Perhaps some future PM might be willing to risk proposing and implementing such a revolutionary program in Japan. But I fear that things will have to get a whole lot worse/more desperate before the nationalist bloc in the LDP and many people in the country would seriously consider such a thing. It would have to involve a substantial number of highly educated, skilled immigrants and their family members moving and living there. Would the country be able/willing to provide the kinds of support services that 500,000 or even one million people, for example, a year for the foreseeable future would require?!?

  2. How do things like the unemployment rate reflect the very large number of casual workers on very low wages and unpaid overtime? Has the lack of job security and low wages been reflected in household spending patterns?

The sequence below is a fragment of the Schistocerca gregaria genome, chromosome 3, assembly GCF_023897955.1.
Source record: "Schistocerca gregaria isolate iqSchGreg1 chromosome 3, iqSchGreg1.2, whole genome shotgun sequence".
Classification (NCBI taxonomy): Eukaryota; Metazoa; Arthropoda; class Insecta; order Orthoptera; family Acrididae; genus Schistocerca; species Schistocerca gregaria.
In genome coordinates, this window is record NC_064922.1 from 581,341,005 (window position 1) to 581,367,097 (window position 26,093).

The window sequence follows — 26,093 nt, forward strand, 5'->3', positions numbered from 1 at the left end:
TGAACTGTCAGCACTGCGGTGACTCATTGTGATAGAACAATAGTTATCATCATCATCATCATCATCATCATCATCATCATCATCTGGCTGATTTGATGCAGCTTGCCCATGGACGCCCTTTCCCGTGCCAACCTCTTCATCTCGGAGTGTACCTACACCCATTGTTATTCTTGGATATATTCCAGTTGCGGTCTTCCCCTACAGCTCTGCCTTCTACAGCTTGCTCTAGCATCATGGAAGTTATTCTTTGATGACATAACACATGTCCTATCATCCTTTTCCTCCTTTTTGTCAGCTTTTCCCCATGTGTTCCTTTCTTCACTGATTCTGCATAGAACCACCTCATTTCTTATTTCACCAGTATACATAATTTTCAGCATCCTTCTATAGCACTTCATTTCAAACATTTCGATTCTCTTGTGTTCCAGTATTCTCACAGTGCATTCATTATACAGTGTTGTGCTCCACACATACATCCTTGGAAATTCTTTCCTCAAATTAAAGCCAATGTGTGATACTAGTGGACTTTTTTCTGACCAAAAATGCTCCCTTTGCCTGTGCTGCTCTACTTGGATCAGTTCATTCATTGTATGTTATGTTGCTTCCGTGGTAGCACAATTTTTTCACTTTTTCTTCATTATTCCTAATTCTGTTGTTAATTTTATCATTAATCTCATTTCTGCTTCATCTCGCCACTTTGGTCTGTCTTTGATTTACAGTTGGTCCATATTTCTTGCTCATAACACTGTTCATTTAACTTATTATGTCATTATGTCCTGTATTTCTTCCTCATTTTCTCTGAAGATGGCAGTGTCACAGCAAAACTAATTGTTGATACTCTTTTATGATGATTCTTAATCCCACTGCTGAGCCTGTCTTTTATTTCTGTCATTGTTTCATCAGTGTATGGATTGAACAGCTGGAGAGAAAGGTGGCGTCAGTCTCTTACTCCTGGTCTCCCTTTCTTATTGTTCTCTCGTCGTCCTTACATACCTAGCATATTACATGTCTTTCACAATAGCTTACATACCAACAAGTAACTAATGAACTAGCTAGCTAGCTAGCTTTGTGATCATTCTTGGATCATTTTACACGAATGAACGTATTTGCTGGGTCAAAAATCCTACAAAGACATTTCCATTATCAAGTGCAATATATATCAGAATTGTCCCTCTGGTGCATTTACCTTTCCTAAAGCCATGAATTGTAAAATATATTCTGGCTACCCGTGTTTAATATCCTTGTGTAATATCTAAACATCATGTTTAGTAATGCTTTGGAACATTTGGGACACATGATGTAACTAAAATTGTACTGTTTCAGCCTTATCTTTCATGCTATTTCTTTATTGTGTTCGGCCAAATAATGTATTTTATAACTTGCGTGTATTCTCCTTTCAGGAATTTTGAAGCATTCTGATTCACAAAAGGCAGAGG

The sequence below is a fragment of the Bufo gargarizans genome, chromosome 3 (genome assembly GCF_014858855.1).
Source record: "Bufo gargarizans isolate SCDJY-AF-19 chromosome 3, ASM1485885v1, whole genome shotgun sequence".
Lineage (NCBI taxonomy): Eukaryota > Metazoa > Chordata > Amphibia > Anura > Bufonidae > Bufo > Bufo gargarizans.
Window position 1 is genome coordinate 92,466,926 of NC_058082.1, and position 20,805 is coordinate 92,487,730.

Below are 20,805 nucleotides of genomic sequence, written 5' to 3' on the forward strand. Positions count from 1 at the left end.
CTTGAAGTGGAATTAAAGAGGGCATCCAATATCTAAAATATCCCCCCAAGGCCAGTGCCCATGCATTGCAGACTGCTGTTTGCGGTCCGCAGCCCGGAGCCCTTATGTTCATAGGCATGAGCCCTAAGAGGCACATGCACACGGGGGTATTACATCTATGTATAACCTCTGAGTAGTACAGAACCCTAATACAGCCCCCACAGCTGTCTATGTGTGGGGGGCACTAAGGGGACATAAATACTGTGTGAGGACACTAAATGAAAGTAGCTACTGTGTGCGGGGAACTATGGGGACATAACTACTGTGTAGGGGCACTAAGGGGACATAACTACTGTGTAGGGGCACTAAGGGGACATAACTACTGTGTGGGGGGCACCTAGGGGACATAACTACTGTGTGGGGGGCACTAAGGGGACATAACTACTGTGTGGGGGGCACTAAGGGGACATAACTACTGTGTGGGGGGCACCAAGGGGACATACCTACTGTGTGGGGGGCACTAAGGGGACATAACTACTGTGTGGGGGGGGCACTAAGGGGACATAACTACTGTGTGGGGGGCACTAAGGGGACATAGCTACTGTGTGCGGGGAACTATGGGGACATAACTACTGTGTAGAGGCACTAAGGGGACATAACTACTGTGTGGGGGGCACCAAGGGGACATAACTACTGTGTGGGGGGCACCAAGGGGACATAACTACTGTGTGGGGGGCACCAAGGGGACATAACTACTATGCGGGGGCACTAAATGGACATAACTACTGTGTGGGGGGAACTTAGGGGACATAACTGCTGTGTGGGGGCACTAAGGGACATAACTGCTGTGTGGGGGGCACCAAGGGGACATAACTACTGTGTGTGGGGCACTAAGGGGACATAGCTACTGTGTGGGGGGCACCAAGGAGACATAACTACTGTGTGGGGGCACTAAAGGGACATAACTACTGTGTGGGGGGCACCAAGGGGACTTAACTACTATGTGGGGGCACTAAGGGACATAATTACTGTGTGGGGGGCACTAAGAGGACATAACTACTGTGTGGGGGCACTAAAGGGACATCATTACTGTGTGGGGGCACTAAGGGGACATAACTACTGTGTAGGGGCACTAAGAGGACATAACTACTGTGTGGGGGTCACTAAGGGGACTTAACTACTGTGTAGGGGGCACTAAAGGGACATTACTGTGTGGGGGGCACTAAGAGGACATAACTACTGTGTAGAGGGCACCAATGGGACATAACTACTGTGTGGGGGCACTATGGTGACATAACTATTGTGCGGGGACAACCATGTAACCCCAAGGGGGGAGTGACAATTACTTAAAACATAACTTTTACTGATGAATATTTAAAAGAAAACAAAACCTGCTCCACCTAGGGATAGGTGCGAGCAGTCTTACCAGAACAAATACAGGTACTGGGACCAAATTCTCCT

Anecdotally from my Japanese partner and friends, the amount of unpaid work done is more than signficant, with many workers feeling they will be penalised, fired or ostracised if they don’t undertake it. My partner works in a hospital and routinely does 12 hour days for less than the wage of a fast food worker. She lives very close to her work, while others have 40minute travel times to/from work.

    It seems to me that many of the figures that are presented as “positive” have been heavily massaged or taken at face value.